1/12 Porsche 356 Gmund SL
by Dale King
In 1951 the Porsche factory entered two aluminum bodied 356 Gmund SL 1.1 liter coupes in the 24 hours of Le Mans for the first time. The number 46 car driven by Veuillet/Mouche won its class and came in 20th overall. Uncounted motor sport successes would follow this victory. The name Gmund comes from the town in Austria where these first Porsches were built.
The kit, if you could call it that, was a great disappointment. I had bought the resin 1/12 scale Porsche 917 Pink Pig from the same manufacturer (the company shall remain nameless) some time before (it still isn’t finished), and I was very pleased with the shapes and quality of the castings. The Gmund, however, was obviously done by a completely different pattern and mold maker. Nothing fit or was the right shape. I was stunned. I had bought it from my good friend Motoi (Hapico), and he told me to “bring it back for a refund.” I would have, but the challenge was just too much to pass up. I knew I had to make it work. After all, this is a very important piece of Porsche history.
And so began the long task of turning a pile of resin into something that resembled the real car. I studied the body for about a week or two, decided there wasn’t much I could do with it, and so marched out to my garage, started up the band saw, and chopped it up. I ended up throwing most of the pieces away and what I did save was reshaped and heavily modified using Renshape, aluminum and bondo. New bumpers, new roof, new nose & tail, new front & rear ‘skirts’, new windows, new … well, just about everything. Someone said “wouldn’t it have been easier to start out with a block of Renshape?” and of course, in hindsight, the answer is “yes”.
I gathered all kinds of reference photos, even some I had shot myself, and dove into it. Over the next couple of years I cut, glued, shaped, sanded, primered, added and subtracted until I had something that better resembled a 1/12 scale Gmund coupe. The interior also had to be reworked quite a bit. I reshaped much of the basic insides then covered the floor, etc. with 3/4 ounce fiberglass cloth super glued into place to give the appearance of the burlap like material used on the early Porsches. The front seats were reshaped and painted the proper French blue while the upright portion of the rear jump seat was painted a reddish brown. The rest of the interior, except the dash which is silver, was painted a grayish tan.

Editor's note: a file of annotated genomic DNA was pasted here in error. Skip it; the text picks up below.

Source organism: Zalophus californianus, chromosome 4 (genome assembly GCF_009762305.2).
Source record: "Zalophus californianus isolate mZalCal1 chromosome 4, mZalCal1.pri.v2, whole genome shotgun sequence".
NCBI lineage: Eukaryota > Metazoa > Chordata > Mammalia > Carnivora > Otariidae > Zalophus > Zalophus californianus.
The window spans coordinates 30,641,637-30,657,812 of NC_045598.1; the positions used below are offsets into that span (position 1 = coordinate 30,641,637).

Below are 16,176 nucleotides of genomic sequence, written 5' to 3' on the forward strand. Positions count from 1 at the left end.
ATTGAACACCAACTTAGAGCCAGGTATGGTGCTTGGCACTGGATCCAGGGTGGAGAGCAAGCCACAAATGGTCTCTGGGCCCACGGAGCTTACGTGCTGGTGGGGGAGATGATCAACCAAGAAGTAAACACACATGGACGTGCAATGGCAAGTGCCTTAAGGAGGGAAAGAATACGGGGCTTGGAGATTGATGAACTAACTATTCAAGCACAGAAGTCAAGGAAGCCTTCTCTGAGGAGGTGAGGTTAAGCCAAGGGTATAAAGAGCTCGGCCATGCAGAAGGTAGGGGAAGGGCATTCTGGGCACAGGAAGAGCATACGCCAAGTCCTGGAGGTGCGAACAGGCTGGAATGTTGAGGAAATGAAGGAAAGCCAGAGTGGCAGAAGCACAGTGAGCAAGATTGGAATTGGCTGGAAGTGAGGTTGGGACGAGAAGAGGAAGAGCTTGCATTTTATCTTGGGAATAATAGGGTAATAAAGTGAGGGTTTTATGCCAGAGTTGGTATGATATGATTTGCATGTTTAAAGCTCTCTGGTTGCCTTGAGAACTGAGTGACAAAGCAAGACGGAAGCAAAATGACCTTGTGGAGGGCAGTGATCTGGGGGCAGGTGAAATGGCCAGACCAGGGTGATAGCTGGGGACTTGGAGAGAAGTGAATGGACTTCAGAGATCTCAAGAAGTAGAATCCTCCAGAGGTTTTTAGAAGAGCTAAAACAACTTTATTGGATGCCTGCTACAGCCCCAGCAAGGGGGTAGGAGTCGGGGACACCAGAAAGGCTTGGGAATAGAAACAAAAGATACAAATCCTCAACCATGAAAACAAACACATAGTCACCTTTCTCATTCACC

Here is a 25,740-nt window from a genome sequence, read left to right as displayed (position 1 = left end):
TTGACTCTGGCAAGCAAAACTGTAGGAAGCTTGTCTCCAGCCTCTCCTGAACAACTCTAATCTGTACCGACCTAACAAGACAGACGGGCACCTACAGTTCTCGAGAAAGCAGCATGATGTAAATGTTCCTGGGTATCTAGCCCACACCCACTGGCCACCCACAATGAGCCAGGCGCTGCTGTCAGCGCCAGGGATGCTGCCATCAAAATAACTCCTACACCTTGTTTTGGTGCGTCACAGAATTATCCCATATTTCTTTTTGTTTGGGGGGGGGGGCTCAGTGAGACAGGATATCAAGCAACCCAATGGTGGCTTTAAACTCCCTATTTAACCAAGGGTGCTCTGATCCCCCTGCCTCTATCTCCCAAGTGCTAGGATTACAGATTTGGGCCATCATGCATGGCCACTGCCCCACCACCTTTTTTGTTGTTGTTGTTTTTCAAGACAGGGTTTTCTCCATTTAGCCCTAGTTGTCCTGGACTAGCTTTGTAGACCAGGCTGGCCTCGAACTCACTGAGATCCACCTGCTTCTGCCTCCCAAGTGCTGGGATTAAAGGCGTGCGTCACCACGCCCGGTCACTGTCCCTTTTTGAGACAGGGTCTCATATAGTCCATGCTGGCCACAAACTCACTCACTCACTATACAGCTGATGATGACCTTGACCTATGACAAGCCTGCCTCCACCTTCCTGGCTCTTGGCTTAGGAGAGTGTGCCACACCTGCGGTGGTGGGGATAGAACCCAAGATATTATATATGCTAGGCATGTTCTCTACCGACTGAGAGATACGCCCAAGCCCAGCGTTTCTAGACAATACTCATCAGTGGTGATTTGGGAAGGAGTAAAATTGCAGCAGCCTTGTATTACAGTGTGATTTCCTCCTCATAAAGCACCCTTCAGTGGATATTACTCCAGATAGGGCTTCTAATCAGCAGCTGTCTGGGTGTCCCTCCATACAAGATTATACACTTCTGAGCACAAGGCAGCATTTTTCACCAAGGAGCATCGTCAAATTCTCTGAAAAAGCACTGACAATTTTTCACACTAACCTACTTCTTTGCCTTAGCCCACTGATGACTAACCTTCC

The dashboard, steering wheel and interior door panels & handles were then scratch built as the kit parts, where they existed, were useless. The ‘banjo’ steering wheel turned out to be quite a challenge, but I think the end results are acceptable. All of the exterior pieces (head and tail lights, front road lights, door handles, gas cap, number & license plate lights, front & rear grills, rear deck hinges & latch, etc. etc.) were scratch built in aluminum and clear Lucite. Only the p/e kit windshield wipers were used.
For the louvers on the rear quarter windows, I first cut sheet aluminum to fit the opening, and then cut and shaped the ends of quarter round Evergreen strip styrene and glued them in place. The rims were the best part of the kit, but of course you can’t see them. The tires were too large, and in order to get them to fit, I had to cut away most of the tops to get them under the bodywork.
After many coats of SEM high build primer, sanding between each layer, the body was ready for the final, much finer Tamiya primer.
I then shot two and a half cans of Tamiya mica silver (TS-76), and after that had cured for two weeks, two cans of Tamiya clear (TS-13). The clear was allowed to cure for a month and then I polished it out with the three Tamiya polishes.
As with most of the kit, the decals were unusable. I created new art for the numbers, dash board instruments and license plate in Illustrator on my computer and then printed them out on clear decal paper. I shot 4 or 5 very light coats of Krylon Crystal Clear over them and once dry I carefully cut them out and then reshot another light coat of clear. The reason for the last coat is to seal the cut edges so the water won’t seep in and cause the decals to smudge. The roundels were hand cut from sheets of MicroScale white decal paper. Although there are things here and there I’d like to change, I think the overall model came out quite nicely.